Uh, last time I checked, pollsters' results can hold steady or go in whatever cooked or uncooked directions they wish, and they still won't determine the outcome of the election. Ballots by voters and the presumably accurate inclusion and counting of such ballots will. Besides, as will be shown, there are even more valid reasons to question poll results now than in the past. Several paragraphs from the rest of B&S's BS, which is apparently designed to get the country ready to accept "revenue" (i.e., tax) increases, follow the jump (bolds are mine throughout this post).
Back in the '90s, many people called CNN the "Clinton News Network" because it was so obviously partial to the Democratic President from Arkansas.
Wolf Blitzer perfectly exemplified why this was the case Thursday when in an interview with former President Bill Clinton, he shamefully allowed his guest to absurdly claim that prior to Tuesday's controversial interview with CNBC's Maria Bartiromo, he thought the Bush tax cuts expired before Election Day (video follows with transcribed highlights and commentary):
The headline at Thomas Beaumont's Sunday item about the possible significance of the Scott Walker recall election in Wisconsin is "Few November clues to be found in Wisconsin recall."
Maybe, but I have a definite clue as to Beaumont's political proclivities, something which I shouldn't be able to glean from a wire service report, thanks to the paragraph which follows the jump. Let's see if readers can pick up that clue:
CBS chief White House correspondent Norah O'Donnell and Republican strategist Bay Buchanan had a bit of a tussle about women in the workplace on Sunday's Face the Nation.
When Buchanan said opportunities for women are currently unlimited, O'Donnell strongly disagreed claiming, "There is a glass ceiling in politics" which led the conservative to correctly point out this is largely due to women's personal choices rather than anything nefarious (video follows with transcript and commentary):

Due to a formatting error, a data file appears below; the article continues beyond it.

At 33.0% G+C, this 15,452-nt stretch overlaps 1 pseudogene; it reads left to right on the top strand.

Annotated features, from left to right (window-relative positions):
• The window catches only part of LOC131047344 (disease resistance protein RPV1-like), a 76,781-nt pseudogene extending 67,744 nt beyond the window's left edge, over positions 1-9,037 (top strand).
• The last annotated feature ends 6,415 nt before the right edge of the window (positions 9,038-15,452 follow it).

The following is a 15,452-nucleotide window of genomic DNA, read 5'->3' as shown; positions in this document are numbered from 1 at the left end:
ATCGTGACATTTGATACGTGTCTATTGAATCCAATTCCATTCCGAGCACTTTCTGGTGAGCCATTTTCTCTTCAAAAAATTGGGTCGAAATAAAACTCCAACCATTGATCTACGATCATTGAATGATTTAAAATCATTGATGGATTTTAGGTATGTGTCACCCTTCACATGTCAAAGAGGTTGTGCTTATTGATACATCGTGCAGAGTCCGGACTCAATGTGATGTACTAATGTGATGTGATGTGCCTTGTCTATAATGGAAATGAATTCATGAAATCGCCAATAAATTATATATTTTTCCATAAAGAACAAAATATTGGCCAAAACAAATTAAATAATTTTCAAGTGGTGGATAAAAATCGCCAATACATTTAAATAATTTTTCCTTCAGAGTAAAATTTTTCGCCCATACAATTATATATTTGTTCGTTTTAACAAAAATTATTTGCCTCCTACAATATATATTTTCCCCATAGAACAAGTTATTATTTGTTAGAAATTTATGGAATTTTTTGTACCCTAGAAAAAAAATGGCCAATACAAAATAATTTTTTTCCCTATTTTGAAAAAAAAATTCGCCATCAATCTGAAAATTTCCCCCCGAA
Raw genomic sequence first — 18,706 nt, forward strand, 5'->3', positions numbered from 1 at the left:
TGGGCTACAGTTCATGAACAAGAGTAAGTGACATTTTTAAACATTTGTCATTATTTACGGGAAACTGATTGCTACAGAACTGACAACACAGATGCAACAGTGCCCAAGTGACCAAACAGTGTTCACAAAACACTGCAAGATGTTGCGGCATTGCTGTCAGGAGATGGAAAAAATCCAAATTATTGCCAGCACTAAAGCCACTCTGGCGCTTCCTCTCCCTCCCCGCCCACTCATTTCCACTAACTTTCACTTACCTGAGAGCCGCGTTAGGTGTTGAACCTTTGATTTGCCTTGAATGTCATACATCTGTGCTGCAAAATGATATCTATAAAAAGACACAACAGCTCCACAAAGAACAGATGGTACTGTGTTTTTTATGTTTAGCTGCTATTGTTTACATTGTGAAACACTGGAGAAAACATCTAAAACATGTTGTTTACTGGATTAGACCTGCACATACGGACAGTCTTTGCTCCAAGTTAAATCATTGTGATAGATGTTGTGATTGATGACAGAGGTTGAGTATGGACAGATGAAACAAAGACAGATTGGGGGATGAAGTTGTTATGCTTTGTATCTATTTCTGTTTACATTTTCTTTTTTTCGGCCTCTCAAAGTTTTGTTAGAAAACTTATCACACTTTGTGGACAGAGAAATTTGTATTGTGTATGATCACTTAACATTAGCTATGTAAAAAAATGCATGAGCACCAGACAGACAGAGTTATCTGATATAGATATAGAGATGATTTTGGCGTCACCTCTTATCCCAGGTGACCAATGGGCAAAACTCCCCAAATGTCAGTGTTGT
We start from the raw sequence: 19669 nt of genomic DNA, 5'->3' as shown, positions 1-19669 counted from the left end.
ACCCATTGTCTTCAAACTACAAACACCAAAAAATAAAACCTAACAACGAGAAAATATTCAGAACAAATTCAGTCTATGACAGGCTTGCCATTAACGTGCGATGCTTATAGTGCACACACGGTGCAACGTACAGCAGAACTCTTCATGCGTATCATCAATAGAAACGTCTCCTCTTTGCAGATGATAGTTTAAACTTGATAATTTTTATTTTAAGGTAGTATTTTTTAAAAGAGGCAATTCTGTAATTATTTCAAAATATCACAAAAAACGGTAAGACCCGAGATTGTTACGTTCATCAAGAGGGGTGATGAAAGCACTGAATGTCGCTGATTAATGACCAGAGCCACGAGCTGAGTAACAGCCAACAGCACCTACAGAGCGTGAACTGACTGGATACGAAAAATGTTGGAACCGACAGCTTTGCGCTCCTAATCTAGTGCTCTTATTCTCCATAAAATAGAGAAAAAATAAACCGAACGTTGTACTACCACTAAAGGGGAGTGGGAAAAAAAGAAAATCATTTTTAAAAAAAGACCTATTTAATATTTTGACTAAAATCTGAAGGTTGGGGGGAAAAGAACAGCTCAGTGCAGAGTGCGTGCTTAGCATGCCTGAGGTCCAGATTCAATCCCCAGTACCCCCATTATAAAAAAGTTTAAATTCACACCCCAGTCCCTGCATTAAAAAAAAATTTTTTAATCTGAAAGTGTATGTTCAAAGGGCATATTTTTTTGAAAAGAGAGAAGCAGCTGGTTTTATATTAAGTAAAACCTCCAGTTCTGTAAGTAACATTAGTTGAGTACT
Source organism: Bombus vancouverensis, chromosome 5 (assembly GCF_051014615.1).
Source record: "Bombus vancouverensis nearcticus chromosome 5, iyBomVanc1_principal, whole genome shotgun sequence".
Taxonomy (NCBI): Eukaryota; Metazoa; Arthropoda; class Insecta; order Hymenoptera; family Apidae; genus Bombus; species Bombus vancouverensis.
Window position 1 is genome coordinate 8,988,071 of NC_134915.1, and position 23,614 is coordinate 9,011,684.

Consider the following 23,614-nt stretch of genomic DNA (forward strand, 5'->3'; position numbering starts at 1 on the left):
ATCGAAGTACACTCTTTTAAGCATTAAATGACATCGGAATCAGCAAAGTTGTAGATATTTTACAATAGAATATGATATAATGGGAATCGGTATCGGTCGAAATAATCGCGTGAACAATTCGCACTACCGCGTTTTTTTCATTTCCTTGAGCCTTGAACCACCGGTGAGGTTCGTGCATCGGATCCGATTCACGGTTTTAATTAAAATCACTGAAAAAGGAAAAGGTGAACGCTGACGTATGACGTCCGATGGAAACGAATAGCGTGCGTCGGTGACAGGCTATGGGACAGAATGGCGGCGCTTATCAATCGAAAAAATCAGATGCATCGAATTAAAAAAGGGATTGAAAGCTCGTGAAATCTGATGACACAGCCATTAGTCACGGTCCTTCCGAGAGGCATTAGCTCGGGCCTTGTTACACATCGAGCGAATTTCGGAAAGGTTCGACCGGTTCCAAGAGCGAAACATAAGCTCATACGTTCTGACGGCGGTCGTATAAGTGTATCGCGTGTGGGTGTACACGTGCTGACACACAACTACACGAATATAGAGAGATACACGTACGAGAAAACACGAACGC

It has become clear what the Obama campaign's strategy for trying to win states like Michigan and Ohio is and will continue to be. In three steps, it's as follows: 1) Pretend that the states' Republican governors, John Kasich in Ohio and Rick Snyder in Michigan, who both succeeded free-spending Democrats who presided over stagnant economies, have had nothing to do with their increased employment, lower unemployment rates, and improved business climates (as well as balanced budgets in fiscal 2012 involving no tax increases, though Snyder may ruin that in Michigan this year); 2) Instead give the credit for all of these favorable developments to Obama and the governments' bailouts of Chrysler and General Motors; 3) Don't say anything about how other states run by Dems, particularly Illinois, North Carolina, and Connecticut, are lagging because they have instead tried to apply Washington's tax-and-spend model to their states' fiscal situations.
Of course the AP, aka the Adminisitration's Press, is all too willing to make the administration's laughable claims appear credible. It did so in two separate items this week, one giving basic details about the job-market situations in Ohio, Michigan, and North Carolina, and the other covering Obama allegedly improving chances of winning Ohio, Michigan, and a dozen other "swing" states. There was no mention of the Buckeye State's or Wolverine State's chief executives in either article.
Yesterday, Time's Joe Klein may have produced the single dumbest analysis post ever. Absurd as it is, it's still important, because it probably betrays Barack Obama's election strategy, with which the press will gleefully cooperate. The strategy is: Make it about anything and everything besides what I and my administration have and haven't done, because it hasn't impressed anyone, and we know it.
Klein's entry (HT Hot Air Headlines) at Time's Swampland, which should be named Fever-Swampland, was so brain-dead that he failed to cite a single example of an incumbent facing reelection (vs. a successor seeking election for the first time) in attempting to make his case: